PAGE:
A New Style of Politics, Maya de Souza
Updated: Jul 13, 2020
A new style of politics: From Tribalism to Dialogue-based Decision-making
The question that looms large over us, that prompted this discussion, is whether our current style of politics is fit for the huge life-threatening global challenges we face? Poverty and starvation (let’s tell it as it is - from war in Yemen and Burma to locust ravaged East Africa), climate change which exacerbates the above, technological change that could put us all out of jobs as well as put us into enclosed echo chambers. Now to top this we have a pandemic. Is the system that we have - politics riven by division, party politics sustained by social media which widens rifts rather than healing – fit for purpose? If not, what must change?
For the progressive left, the re-emergence of populist politics worldwide means a backward step in many hard-fought areas: safeguarding our environment, indigenous people’s rights, multi-culturalism, and feminism. Compass and others in that sphere are facing up to the challenge with plenty of tough debate and discussion.
However, across the political spectrum people acknowledge the need to address the pressing problems of our time including climate change, poverty and pandemics too. The stakes are high – the loss to the planet and to human life as we know it from inaction is potentially devastating.
I’ve drawn out some key points that hit home from our excellent speakers and participants.
For Neal Lawson, Chief Executive of Compass Think Tank, this is an epochal moment. We have never experienced anything like this in recent times. On the one hand we have a Conservative government that has recognised the need for state intervention to save people and the economy – challenging the role of state in relationship to civil society. On the other, we have technology that democratises, but creates dangerous echo chambers. There is a bubbling vitality in society creating space and energy for a shift to a new paradigm.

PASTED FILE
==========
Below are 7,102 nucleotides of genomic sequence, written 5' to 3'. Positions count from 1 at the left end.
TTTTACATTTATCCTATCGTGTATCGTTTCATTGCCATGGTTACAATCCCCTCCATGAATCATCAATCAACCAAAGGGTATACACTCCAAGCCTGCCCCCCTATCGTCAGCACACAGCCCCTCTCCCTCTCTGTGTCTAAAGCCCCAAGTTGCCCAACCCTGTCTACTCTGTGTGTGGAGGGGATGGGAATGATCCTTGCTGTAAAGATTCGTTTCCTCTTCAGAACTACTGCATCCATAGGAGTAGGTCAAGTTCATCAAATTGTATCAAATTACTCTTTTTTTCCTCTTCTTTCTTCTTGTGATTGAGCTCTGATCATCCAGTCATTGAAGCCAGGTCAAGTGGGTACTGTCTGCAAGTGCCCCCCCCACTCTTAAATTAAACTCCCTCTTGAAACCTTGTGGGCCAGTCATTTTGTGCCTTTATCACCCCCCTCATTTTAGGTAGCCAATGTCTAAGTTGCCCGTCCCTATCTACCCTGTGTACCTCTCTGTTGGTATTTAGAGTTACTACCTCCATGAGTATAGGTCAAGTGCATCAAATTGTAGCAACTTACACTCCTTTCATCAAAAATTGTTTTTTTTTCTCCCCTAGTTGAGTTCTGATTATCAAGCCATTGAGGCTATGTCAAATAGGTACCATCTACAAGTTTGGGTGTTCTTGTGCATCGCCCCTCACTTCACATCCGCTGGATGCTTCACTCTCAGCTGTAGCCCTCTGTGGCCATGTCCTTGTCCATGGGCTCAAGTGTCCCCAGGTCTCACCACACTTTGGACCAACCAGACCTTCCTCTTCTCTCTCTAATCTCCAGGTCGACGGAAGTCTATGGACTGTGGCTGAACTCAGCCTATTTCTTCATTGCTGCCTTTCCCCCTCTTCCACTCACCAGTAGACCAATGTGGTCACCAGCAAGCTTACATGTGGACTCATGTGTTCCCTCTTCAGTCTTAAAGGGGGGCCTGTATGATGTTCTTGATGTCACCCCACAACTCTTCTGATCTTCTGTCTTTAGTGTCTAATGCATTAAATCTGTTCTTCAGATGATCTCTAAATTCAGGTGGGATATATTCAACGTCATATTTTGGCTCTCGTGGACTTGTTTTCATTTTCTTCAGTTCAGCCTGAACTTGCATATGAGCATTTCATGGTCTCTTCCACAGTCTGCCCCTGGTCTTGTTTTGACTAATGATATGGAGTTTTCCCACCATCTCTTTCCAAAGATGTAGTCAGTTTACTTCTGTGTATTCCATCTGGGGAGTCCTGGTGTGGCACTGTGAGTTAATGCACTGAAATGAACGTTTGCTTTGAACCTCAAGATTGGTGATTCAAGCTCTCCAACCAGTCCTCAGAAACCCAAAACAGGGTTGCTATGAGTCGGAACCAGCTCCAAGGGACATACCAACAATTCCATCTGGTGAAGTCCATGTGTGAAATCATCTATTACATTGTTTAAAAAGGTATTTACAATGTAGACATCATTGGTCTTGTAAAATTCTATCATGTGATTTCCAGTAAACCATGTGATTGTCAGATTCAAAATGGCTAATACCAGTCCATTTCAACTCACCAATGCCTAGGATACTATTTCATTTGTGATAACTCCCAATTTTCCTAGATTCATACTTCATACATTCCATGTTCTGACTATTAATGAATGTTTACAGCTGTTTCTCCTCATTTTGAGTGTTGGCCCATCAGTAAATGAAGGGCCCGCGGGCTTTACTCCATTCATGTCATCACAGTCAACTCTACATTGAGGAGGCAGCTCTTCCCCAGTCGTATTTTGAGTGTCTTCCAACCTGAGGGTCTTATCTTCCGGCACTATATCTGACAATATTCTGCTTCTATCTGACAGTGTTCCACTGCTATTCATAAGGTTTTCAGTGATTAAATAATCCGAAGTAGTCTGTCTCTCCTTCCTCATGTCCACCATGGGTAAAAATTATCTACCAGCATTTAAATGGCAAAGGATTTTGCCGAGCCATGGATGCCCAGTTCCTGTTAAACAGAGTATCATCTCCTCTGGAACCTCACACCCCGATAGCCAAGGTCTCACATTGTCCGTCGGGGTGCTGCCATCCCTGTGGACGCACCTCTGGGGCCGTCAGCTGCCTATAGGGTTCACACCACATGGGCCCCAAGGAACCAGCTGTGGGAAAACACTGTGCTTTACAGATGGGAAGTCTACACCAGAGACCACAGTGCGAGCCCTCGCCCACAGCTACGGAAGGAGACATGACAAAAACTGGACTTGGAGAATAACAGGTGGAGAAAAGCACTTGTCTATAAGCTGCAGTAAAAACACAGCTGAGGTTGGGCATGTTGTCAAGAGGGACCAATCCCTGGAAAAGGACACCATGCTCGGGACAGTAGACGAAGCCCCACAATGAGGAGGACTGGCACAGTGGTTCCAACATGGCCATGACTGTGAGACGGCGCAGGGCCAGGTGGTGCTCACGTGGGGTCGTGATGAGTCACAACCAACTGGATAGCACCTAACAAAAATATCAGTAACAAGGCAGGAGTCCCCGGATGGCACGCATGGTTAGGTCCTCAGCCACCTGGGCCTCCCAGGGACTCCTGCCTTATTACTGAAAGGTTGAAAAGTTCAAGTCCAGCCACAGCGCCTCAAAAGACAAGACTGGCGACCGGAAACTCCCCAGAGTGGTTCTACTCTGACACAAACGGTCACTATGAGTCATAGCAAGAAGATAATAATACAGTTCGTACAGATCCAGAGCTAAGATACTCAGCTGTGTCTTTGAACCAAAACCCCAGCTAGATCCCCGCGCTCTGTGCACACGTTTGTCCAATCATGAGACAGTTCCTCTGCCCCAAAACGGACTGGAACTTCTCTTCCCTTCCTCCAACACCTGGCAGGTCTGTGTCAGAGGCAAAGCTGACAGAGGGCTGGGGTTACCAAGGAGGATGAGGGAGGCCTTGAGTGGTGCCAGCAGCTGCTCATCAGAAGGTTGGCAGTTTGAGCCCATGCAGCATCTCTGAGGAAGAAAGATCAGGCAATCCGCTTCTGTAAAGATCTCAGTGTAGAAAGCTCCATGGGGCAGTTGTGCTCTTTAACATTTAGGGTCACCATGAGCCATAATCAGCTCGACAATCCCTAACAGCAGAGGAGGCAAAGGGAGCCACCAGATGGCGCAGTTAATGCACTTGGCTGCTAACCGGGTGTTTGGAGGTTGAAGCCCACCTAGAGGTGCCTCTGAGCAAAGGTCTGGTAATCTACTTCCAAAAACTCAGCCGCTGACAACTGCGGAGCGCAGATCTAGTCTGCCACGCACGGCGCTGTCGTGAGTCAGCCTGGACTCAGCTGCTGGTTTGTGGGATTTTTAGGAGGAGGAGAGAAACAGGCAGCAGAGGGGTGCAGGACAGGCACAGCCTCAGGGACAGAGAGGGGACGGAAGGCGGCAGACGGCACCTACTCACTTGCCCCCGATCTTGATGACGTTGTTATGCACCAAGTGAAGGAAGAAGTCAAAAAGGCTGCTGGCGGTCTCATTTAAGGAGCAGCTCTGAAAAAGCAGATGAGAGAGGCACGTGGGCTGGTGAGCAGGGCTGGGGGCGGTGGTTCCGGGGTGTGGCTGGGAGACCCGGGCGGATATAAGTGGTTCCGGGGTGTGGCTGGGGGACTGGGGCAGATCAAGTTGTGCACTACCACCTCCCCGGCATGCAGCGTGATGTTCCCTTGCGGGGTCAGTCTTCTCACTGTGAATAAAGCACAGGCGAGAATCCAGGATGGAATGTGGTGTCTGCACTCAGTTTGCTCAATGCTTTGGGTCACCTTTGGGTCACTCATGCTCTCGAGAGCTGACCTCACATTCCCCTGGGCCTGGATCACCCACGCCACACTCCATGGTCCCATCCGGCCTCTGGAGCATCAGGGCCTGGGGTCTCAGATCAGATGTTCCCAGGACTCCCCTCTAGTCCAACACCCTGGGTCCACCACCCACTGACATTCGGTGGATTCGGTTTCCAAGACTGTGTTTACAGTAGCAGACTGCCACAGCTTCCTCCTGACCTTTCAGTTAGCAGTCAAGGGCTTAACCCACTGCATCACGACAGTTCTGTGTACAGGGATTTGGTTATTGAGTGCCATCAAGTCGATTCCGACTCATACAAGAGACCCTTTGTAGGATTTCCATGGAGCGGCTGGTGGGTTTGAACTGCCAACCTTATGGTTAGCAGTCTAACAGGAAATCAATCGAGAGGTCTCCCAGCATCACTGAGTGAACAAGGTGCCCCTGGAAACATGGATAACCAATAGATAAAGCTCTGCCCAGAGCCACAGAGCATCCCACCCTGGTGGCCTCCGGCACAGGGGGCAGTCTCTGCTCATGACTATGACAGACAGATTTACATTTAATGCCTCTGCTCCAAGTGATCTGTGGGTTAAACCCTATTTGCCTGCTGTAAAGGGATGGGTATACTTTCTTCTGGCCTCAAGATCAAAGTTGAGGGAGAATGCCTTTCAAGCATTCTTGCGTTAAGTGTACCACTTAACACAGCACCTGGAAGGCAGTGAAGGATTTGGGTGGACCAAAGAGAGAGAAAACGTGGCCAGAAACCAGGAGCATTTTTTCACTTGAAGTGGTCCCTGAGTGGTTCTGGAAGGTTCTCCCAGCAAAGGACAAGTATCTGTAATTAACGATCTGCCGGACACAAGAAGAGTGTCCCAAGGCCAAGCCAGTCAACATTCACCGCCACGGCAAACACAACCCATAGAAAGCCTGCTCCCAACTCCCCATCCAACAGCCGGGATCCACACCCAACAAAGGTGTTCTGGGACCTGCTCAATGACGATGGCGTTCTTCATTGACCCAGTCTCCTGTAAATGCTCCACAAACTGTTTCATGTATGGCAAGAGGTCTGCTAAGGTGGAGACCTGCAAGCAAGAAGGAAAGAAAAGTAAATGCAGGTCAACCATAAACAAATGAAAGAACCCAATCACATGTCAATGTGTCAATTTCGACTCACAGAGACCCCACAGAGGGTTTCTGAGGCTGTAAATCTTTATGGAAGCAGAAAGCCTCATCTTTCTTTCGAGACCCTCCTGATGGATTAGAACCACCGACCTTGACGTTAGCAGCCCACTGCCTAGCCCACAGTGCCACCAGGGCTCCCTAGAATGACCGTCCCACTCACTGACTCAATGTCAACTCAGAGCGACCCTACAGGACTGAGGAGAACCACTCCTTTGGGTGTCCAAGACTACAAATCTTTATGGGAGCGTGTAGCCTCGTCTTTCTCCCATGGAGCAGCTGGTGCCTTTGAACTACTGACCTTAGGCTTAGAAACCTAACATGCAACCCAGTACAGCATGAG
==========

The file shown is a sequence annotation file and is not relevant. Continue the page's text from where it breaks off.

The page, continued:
From Kirsten de Keyser, what we need is trust. The distrust of the intelligentsia and experts is the big problem. We need to rebuild this trust to enable reform: trust in institutions, in the banks, in colleagues, the police, the politicians, the media. This baffles visitors to Scandinavia, New Zealand and Germany, but the deep sense of trust in these countries is not naivety, it enables action. We need to build back that trust in our own communities. Proportional representation and a fairer electoral system can help build that trust and get people across the political divide talking to each other.
Kathie Conn, XR spoke about deliberative forums – how people from all walks of life, randomly selected, like for a jury and then stratified to be a representation of the population in terms of age, gender, levels of education, where they live, ethnicity etc. come together. Listening to a wide perspective of evidence, questioning, discussing, considering pros, cons and trade-offs before making recommendations.The collective intelligence of citizens will help transform our political landscape, with more voices included in the conversation, sitting around the table and making long term decisions. Deepening democracy in these turbulent times, rebuilding trust and reviving citizen engagement. For more information: https://xrcitizensassembly.uk/
The audience were in agreement with the vision of collaboration, information and trust. The questions were mainly about how we get from A to B. Some saw Labour Party discussions as critical, others stressed political education, and personal and group action to develop a negotiated collaborative culture. Legislation like the Welsh Future Generations Bill that embedded longer-term thinking were regarded as hopeful!
So we are past first base on this discussion. To me, action will be necessary on all levels to get from A to B: developing a new culture of collaborative solution finding in our own institutions and organisations – from school to offices, working within political parties to rethink positions, and working across them to agree on necessary change.
For the audio recording please see: